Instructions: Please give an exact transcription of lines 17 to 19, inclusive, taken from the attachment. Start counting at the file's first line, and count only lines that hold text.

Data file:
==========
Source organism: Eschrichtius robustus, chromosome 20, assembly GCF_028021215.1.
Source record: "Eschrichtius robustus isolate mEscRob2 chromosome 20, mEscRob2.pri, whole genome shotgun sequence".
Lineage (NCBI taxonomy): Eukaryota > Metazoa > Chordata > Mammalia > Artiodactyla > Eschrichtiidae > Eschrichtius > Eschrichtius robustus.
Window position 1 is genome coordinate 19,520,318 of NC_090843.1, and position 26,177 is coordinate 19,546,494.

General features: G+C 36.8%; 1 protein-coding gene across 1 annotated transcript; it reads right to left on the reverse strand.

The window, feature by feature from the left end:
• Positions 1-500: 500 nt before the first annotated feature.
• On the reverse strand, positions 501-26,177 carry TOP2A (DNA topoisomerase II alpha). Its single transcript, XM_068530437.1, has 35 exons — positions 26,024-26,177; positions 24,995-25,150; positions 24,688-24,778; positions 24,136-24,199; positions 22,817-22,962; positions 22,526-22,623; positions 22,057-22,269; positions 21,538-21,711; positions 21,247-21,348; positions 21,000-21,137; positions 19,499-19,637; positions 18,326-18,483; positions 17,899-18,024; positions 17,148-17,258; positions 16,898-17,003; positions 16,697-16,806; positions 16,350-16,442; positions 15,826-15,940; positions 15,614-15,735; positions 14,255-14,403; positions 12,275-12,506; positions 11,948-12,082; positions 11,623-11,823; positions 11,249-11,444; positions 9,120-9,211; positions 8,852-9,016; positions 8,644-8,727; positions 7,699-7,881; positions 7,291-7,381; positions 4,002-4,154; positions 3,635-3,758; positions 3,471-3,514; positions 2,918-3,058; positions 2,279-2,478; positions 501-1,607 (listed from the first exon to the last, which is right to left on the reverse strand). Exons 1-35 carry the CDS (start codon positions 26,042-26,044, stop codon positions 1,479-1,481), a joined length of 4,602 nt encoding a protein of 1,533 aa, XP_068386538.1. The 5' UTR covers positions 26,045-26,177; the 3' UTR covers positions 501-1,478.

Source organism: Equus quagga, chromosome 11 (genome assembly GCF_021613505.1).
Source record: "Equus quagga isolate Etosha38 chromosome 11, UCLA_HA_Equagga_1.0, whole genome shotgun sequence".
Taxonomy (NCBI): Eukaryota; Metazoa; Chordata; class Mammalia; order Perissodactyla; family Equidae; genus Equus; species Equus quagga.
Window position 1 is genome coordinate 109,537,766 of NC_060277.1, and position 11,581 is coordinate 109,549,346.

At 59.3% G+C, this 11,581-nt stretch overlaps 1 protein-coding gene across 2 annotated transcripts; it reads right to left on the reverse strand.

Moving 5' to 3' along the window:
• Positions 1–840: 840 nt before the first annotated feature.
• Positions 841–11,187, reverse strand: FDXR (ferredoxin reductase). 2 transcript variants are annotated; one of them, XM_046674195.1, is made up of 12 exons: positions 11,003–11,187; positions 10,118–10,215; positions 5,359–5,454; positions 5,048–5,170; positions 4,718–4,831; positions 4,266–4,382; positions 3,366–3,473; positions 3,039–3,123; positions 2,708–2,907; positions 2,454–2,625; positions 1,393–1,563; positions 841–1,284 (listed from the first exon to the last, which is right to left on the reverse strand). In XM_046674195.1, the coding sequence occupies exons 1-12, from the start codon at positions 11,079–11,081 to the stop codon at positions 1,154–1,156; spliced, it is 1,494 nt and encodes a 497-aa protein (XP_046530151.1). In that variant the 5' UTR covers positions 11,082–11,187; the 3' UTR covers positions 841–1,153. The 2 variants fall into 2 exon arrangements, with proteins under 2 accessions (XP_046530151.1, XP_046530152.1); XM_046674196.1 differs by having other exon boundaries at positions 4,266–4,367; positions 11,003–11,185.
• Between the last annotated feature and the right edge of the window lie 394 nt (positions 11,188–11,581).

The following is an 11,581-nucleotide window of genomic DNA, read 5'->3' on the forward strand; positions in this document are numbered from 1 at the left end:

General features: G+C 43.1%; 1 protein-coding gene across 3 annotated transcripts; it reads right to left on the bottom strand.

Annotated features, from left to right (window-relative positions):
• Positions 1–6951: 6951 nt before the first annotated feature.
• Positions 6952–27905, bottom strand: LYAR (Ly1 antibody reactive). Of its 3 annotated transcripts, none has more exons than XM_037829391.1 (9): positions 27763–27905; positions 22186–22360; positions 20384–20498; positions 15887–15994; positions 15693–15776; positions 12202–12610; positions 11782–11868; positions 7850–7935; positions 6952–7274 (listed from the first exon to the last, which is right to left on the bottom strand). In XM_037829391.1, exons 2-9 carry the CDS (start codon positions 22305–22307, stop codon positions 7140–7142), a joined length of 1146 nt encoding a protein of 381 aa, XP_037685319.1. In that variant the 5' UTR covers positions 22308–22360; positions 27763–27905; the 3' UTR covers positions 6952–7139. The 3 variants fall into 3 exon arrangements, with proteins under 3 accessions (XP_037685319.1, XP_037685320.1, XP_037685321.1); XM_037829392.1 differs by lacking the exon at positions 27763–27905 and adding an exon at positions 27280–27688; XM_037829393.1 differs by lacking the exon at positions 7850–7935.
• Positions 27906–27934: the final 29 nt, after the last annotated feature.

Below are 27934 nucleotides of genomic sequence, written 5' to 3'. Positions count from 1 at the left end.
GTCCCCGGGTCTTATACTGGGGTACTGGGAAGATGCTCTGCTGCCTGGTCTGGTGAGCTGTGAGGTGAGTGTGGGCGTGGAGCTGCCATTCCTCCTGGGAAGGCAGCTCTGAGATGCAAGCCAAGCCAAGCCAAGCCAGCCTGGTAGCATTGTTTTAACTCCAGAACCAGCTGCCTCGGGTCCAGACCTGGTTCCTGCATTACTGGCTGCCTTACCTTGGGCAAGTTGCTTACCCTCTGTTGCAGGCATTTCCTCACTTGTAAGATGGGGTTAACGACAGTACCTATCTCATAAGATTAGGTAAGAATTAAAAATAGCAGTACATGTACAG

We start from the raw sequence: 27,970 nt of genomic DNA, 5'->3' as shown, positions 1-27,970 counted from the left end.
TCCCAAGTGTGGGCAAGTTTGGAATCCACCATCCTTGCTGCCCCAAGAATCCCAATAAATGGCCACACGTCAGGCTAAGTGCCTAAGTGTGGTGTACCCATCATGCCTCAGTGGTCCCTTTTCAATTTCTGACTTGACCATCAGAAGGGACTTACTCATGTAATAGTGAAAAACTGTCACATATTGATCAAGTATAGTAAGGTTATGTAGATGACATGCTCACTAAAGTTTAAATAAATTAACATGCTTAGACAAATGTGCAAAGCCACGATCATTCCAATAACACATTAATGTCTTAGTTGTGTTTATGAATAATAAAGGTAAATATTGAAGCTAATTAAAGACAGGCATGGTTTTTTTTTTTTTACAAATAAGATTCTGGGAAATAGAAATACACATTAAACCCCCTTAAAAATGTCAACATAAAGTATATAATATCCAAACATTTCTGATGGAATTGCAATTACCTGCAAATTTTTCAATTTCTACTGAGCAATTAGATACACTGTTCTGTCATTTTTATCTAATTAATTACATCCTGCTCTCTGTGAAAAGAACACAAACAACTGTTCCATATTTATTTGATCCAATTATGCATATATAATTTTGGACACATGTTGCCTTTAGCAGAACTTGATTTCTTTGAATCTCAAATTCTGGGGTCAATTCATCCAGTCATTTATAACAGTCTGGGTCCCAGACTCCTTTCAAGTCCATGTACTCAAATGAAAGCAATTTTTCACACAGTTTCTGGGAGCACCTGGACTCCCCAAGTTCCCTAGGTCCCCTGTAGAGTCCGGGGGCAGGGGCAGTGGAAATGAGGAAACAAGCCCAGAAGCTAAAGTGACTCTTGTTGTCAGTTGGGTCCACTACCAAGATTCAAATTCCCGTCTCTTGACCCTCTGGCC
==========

• Between the last annotated feature and the right edge of the window lie 394 nt (positions 11,188–11,581).

The following is an 11,581-nucleotide window of genomic DNA, read 5'->3' on the forward strand; positions in this document are numbered from 1 at the left end:

General features: G+C 43.1%; 1 protein-coding gene across 3 annotated transcripts; it reads right to left on the bottom strand.